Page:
All the Bright Places

All the Bright Places

All the Bright Places by Jennifer Niven

My rating: 4 of 5 stars


I enjoyed this book, though, as a mom and teacher, watching Finch spin out of control with no adult stepping in, made me sad and anxious. I also worried about Violet, dealing with Finch’s emotional roller coaster alone. It was not an easy read. Mental illness and suicide ideation is not something that can be taken lightly and this book did a good job of addressing this issue.

As a side-note, I really want to do my own “wandering” project now. It is an amazing concept to discover all the bright places in your own area.



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The Girl Who Fell Beneath Fairyland and Led the Revels There

The Girl Who Fell Beneath Fairyland and Led the Revels There (Fairyland, #2)

The Girl Who Fell Beneath Fairyland and Led the Revels There by Catherynne M. Valente

My rating: 5 of 5 stars


I liked this book a lot. I read the first one (The Girl who Circumnavigated Fairyland in a Ship of Her Own Making) last year. I loved it, but by the time I was finished, I was not chomping to move on to the next book in the series, as I often am when I find a series that I like.

Last week I needed a sure-thing, a happy read, and picked up the second book in the series. The whimsy and imaginative use of language and characters did not disappoint. I love the escaped shadows who are enjoying their freedom from their corporeal people and creatures. I loved that September is growing up, learning to stand up for herself and understand the gray scales in life. The text is packed with delightful details. I love how clothing is sentient and adjusts to the wearer’s needs. Every sentence is beautiful and skimming is not an option.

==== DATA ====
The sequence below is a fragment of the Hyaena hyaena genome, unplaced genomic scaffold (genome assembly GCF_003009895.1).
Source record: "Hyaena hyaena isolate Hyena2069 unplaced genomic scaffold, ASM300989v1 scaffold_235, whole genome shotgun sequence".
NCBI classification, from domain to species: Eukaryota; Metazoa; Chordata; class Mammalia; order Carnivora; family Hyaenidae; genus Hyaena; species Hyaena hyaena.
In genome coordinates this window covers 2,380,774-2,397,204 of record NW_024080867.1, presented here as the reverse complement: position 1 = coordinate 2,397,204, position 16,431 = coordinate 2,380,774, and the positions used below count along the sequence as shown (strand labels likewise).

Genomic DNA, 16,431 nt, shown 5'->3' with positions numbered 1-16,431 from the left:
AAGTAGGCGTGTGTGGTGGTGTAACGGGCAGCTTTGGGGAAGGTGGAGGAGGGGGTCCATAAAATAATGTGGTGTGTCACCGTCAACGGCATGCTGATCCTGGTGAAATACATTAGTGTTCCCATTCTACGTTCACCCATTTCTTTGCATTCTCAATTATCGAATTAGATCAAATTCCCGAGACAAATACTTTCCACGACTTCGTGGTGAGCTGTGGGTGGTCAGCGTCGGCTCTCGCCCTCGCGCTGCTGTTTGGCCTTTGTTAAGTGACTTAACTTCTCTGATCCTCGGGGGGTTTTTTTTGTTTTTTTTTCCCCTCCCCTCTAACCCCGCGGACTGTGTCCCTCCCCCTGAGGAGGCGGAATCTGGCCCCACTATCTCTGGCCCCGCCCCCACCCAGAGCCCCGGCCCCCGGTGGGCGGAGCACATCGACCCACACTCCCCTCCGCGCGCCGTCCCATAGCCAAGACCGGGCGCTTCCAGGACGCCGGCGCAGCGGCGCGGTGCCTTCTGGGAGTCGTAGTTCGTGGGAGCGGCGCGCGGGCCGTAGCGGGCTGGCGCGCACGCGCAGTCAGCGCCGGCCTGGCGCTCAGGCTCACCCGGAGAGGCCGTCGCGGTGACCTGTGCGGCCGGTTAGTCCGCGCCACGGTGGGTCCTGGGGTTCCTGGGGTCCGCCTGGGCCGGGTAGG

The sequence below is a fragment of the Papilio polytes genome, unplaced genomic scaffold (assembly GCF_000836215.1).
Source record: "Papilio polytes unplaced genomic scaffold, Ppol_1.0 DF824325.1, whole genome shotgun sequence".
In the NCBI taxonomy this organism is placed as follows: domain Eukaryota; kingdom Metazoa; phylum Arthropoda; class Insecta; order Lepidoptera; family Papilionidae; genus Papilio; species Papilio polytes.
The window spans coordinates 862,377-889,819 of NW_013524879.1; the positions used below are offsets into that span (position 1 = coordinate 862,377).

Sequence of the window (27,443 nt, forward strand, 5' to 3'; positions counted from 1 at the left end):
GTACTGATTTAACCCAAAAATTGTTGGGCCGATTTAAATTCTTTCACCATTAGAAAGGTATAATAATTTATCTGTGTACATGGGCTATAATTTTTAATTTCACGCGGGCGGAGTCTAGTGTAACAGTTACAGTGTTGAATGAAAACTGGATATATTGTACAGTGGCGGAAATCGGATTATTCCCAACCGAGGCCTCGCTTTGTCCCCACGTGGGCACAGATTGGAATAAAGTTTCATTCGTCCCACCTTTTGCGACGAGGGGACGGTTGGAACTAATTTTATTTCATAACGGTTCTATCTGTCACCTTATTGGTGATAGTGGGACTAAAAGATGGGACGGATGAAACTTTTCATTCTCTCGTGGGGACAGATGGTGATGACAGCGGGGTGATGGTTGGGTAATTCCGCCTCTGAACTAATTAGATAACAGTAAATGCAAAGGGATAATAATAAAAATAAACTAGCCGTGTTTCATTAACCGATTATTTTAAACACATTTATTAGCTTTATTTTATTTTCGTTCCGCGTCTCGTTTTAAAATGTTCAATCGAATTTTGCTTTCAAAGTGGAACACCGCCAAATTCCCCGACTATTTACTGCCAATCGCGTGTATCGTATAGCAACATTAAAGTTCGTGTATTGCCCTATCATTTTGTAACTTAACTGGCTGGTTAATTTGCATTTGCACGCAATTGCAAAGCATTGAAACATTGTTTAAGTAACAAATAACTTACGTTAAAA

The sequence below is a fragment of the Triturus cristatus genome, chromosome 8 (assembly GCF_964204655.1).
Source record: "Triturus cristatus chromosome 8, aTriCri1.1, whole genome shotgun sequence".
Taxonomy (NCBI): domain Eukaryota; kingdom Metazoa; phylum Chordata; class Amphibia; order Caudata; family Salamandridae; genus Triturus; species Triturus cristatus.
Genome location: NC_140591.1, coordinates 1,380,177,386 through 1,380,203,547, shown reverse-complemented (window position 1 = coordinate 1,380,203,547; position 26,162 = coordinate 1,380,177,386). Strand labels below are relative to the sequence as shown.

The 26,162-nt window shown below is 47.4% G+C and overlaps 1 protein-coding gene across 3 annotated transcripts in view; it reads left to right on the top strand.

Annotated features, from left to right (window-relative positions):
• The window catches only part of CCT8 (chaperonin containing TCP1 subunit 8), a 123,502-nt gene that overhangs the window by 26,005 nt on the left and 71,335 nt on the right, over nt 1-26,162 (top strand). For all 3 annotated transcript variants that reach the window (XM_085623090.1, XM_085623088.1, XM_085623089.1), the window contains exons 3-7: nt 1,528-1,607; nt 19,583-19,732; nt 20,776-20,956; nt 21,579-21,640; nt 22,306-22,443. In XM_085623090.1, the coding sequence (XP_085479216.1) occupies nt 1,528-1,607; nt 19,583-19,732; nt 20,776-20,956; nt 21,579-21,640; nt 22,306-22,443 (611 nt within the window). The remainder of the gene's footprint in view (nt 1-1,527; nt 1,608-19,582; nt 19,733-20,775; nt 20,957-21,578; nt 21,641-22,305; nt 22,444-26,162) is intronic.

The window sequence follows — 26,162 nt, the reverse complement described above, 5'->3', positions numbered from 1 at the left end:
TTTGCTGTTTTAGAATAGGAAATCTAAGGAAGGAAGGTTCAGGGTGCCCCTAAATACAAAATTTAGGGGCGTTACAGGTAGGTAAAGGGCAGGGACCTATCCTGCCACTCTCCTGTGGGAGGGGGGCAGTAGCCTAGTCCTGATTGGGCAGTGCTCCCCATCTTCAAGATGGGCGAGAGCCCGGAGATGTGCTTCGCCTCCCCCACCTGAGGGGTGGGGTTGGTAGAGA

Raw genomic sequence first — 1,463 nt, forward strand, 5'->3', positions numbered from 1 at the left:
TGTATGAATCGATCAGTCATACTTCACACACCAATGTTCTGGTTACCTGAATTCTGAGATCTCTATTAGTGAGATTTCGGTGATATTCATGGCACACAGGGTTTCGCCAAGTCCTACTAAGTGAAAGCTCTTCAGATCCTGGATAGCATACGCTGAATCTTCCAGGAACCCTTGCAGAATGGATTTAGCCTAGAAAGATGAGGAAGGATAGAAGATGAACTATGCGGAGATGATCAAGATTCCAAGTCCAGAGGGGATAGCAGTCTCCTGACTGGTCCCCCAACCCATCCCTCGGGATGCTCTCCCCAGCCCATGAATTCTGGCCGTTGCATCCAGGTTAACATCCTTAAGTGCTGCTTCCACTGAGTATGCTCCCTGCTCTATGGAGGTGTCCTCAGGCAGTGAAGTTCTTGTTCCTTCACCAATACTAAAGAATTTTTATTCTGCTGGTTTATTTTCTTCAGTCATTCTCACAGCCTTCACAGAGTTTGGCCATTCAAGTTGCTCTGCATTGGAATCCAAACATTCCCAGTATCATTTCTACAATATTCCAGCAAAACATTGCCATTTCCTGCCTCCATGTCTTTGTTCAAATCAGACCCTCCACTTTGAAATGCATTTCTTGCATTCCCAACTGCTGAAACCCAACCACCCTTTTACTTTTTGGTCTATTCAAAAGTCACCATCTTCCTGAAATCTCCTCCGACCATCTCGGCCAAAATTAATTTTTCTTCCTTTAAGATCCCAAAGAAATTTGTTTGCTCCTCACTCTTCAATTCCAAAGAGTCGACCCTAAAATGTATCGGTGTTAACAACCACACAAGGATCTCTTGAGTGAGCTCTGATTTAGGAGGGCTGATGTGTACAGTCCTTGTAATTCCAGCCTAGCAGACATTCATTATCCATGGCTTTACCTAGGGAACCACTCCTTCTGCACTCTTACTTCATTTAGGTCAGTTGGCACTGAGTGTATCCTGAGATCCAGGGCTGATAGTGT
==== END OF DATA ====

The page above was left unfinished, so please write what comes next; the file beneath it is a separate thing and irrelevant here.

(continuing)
If you love Lewis Carroll, you will love these modern twists on the fantastic fairytale.

That said, I have to admit that the next book will be sitting on my shelf waiting for a while until I need a sure-thing read. These books, for me, need to be savored and I seem to have a limit for how much I can enjoy, kind of like eating a pile of candy. At the moment, I am ready to brush my teeth and dig into something different.

It is good to know there are a few more books on my shelf ready for when I need a deep-dive into imagination.



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Hidden Figures

Hidden Figures

Hidden Figures by Margot Lee Shetterly

My rating: 5 of 5 stars


The stories of these intelligent and brave women who were instrumental in making history fascinated me. I am so glad that Ms. Shetterly brought these stories to our attention. I enjoyed not only their stories but the background of how NASA and the space race inspired a generation.